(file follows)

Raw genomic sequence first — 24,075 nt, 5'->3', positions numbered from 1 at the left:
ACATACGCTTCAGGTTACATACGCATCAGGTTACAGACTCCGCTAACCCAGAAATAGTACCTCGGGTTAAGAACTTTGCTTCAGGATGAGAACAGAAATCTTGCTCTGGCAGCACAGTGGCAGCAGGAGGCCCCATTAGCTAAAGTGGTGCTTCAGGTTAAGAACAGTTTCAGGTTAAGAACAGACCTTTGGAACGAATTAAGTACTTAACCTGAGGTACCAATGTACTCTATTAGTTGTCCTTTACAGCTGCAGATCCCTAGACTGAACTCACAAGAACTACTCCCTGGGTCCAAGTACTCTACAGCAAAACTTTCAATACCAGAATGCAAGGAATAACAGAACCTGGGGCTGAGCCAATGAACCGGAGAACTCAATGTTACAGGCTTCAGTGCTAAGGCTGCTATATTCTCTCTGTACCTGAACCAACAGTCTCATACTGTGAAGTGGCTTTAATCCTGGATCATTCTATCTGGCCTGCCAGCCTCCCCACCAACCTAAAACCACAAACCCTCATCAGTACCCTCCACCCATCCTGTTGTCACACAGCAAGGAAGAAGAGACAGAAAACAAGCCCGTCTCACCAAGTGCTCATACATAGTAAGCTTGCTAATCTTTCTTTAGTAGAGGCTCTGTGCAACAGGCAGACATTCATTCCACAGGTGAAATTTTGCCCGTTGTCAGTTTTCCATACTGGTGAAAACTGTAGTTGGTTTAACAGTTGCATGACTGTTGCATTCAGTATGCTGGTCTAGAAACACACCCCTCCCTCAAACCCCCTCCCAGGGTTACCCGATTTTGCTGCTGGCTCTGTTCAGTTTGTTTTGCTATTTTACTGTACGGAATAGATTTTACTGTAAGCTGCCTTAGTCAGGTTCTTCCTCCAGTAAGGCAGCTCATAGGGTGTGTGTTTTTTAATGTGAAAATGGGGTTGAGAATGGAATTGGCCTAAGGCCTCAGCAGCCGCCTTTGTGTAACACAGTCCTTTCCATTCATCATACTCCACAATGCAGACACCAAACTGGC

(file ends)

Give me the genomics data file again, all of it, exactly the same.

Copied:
Raw genomic sequence first — 24,075 nt, 5'->3', positions numbered from 1 at the left:
ACATACGCTTCAGGTTACATACGCATCAGGTTACAGACTCCGCTAACCCAGAAATAGTACCTCGGGTTAAGAACTTTGCTTCAGGATGAGAACAGAAATCTTGCTCTGGCAGCACAGTGGCAGCAGGAGGCCCCATTAGCTAAAGTGGTGCTTCAGGTTAAGAACAGTTTCAGGTTAAGAACAGACCTTTGGAACGAATTAAGTACTTAACCTGAGGTACCAATGTACTCTATTAGTTGTCCTTTACAGCTGCAGATCCCTAGACTGAACTCACAAGAACTACTCCCTGGGTCCAAGTACTCTACAGCAAAACTTTCAATACCAGAATGCAAGGAATAACAGAACCTGGGGCTGAGCCAATGAACCGGAGAACTCAATGTTACAGGCTTCAGTGCTAAGGCTGCTATATTCTCTCTGTACCTGAACCAACAGTCTCATACTGTGAAGTGGCTTTAATCCTGGATCATTCTATCTGGCCTGCCAGCCTCCCCACCAACCTAAAACCACAAACCCTCATCAGTACCCTCCACCCATCCTGTTGTCACACAGCAAGGAAGAAGAGACAGAAAACAAGCCCGTCTCACCAAGTGCTCATACATAGTAAGCTTGCTAATCTTTCTTTAGTAGAGGCTCTGTGCAACAGGCAGACATTCATTCCACAGGTGAAATTTTGCCCGTTGTCAGTTTTCCATACTGGTGAAAACTGTAGTTGGTTTAACAGTTGCATGACTGTTGCATTCAGTATGCTGGTCTAGAAACACACCCCTCCCTCAAACCCCCTCCCAGGGTTACCCGATTTTGCTGCTGGCTCTGTTCAGTTTGTTTTGCTATTTTACTGTACGGAATAGATTTTACTGTAAGCTGCCTTAGTCAGGTTCTTCCTCCAGTAAGGCAGCTCATAGGGTGTGTGTTTTTTAATGTGAAAATGGGGTTGAGAATGGAATTGGCCTAAGGCCTCAGCAGCCGCCTTTGTGTAACACAGTCCTTTCCATTCATCATACTCCACAATGCAGACACCAAACTGGC